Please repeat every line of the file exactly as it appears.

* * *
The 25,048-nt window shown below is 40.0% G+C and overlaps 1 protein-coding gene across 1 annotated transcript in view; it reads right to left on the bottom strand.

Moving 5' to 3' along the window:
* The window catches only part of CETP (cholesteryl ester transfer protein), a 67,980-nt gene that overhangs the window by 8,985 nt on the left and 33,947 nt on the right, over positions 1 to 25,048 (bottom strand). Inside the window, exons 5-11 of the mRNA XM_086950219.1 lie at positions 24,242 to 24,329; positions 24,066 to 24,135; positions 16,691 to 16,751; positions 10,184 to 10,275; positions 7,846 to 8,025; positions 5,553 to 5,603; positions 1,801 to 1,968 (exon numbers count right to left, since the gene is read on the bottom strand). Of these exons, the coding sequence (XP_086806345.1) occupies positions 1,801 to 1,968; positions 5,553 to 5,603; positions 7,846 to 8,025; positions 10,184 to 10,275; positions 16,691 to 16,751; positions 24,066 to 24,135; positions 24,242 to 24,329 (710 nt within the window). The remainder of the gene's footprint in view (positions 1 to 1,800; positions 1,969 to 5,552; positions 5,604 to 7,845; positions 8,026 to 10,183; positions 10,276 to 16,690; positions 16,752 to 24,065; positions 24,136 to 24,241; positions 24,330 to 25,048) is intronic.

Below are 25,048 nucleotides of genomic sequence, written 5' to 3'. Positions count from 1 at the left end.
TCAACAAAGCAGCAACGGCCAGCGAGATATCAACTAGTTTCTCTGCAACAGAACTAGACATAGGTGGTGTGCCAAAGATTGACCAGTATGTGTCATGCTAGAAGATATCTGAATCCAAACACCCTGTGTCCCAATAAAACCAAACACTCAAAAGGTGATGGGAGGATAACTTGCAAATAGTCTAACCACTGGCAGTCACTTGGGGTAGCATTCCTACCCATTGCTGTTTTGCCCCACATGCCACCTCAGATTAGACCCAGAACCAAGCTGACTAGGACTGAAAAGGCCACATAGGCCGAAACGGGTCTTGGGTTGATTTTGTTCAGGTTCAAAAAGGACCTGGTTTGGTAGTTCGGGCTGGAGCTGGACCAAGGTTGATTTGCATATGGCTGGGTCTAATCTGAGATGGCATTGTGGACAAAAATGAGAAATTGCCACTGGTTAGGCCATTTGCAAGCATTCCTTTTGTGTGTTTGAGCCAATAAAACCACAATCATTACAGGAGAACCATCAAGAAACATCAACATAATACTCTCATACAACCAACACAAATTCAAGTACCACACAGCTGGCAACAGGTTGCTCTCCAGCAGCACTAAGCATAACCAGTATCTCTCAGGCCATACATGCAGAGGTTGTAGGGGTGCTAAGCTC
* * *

The 25,048-nt window shown below is 40.0% G+C and overlaps 1 protein-coding gene across 1 annotated transcript in view; it reads right to left on the bottom strand.

Moving 5' to 3' along the window:
* The window catches only part of CETP (cholesteryl ester transfer protein), a 67,980-nt gene that overhangs the window by 8,985 nt on the left and 33,947 nt on the right, over positions 1 to 25,048 (bottom strand). Inside the window, exons 5-11 of the mRNA XM_086950219.1 lie at positions 24,242 to 24,329; positions 24,066 to 24,135; positions 16,691 to 16,751; positions 10,184 to 10,275; positions 7,846 to 8,025; positions 5,553 to 5,603; positions 1,801 to 1,968 (exon numbers count right to left, since the gene is read on the bottom strand). Of these exons, the coding sequence (XP_086806345.1) occupies positions 1,801 to 1,968; positions 5,553 to 5,603; positions 7,846 to 8,025; positions 10,184 to 10,275; positions 16,691 to 16,751; positions 24,066 to 24,135; positions 24,242 to 24,329 (710 nt within the window). The remainder of the gene's footprint in view (positions 1 to 1,800; positions 1,969 to 5,552; positions 5,604 to 7,845; positions 8,026 to 10,183; positions 10,276 to 16,690; positions 16,752 to 24,065; positions 24,136 to 24,241; positions 24,330 to 25,048) is intronic.

Below are 25,048 nucleotides of genomic sequence, written 5' to 3'. Positions count from 1 at the left end.
TCAACAAAGCAGCAACGGCCAGCGAGATATCAACTAGTTTCTCTGCAACAGAACTAGACATAGGTGGTGTGCCAAAGATTGACCAGTATGTGTCATGCTAGAAGATATCTGAATCCAAACACCCTGTGTCCCAATAAAACCAAACACTCAAAAGGTGATGGGAGGATAACTTGCAAATAGTCTAACCACTGGCAGTCACTTGGGGTAGCATTCCTACCCATTGCTGTTTTGCCCCACATGCCACCTCAGATTAGACCCAGAACCAAGCTGACTAGGACTGAAAAGGCCACATAGGCCGAAACGGGTCTTGGGTTGATTTTGTTCAGGTTCAAAAAGGACCTGGTTTGGTAGTTCGGGCTGGAGCTGGACCAAGGTTGATTTGCATATGGCTGGGTCTAATCTGAGATGGCATTGTGGACAAAAATGAGAAATTGCCACTGGTTAGGCCATTTGCAAGCATTCCTTTTGTGTGTTTGAGCCAATAAAACCACAATCATTACAGGAGAACCATCAAGAAACATCAACATAATACTCTCATACAACCAACACAAATTCAAGTACCACACAGCTGGCAACAGGTTGCTCTCCAGCAGCACTAAGCATAACCAGTATCTCTCAGGCCATACATGCAGAGGTTGTAGGGGTGCTAAGCTC